Since you’ve come here from The Domino Project, you may already know I set some records for running across the United States in 2008, because that was the subject of the short piece I wrote for No Idling.
But you know what else? An average day while I was running those 3,062 miles — doing the equivalent of 117 back-to-back marathons over 52 days — was tougher than summit day on Mt. Everest.
Yep, it required that I set my mind and my body, every day, to get past the fatigue, distractions, injuries, and that voice in my head
telling me to quit — and just do the work.
That said, climbing Mt. Everest was no Sunday picnic, either, though it was one of the most exhilarating experiences of my life. It’s something I’d dreamed of doing since I was five, imagining what it would be like to be one of those men who “sounds the deeps of his nature” as he climbs to the top of the world.
Want to know what it was like when I finally did it? Now you can peek inside my private journal, which I wrote during my 2004 ascent.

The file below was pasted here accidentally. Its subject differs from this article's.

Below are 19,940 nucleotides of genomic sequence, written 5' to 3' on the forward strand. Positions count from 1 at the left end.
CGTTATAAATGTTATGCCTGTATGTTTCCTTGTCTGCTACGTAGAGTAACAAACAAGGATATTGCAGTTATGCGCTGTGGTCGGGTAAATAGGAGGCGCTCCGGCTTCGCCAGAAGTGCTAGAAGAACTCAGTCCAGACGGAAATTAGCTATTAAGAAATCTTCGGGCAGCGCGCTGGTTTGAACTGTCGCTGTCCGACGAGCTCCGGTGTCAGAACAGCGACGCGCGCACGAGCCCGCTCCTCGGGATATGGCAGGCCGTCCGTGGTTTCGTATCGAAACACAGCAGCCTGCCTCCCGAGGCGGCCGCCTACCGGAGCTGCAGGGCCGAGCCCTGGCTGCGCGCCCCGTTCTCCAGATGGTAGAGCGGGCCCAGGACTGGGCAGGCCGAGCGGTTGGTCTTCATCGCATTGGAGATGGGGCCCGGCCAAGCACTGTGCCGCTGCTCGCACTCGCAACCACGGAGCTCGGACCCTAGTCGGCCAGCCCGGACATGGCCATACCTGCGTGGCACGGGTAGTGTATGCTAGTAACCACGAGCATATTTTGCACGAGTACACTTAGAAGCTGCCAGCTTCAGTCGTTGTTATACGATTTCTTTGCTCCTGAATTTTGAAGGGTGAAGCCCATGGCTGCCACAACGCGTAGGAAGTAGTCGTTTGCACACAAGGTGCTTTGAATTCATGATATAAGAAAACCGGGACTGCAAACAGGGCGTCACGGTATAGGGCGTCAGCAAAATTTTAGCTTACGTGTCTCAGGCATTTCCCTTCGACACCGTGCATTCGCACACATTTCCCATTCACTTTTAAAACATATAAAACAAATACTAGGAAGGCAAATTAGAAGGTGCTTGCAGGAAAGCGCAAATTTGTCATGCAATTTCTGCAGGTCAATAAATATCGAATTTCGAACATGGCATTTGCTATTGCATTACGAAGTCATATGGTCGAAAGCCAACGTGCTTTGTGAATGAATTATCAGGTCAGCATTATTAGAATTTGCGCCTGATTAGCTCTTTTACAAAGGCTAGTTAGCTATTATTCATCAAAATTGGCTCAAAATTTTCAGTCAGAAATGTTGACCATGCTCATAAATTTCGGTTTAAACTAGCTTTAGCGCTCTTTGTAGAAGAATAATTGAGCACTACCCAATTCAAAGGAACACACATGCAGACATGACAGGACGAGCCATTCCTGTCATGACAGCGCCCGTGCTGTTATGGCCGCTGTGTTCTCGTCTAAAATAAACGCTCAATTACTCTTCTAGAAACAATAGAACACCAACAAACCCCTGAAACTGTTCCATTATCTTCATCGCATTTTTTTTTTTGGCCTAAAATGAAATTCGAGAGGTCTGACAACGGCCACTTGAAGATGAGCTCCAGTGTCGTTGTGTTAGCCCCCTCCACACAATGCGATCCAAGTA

Register below, and instructions for a free download will land in your inbox almost immediately, and then you’ll get a glimpse into the physical and emotional highs and lows, the mental game of getting to the top, and my musings as I pursued a childhood dream. Includes photographs.
And receive Mt. Everest 2004:
Select Entries from Marshall Ulrich’s Private Journal
(Meditations and Musings on the Greatest Mountain on Earth).
You’ll also get the inside scoop on upcoming expeditions, adventures, running training camps, and book tour events, plus be the first to know about new posts to inspire you, whether you’re an athlete or not, get tips for endurance training, see special offers (we love to give away great outdoorsy stuff), and take advantage of occasional discounts.
Meanwhile, please comment below: what’s your own favorite “do the work” story?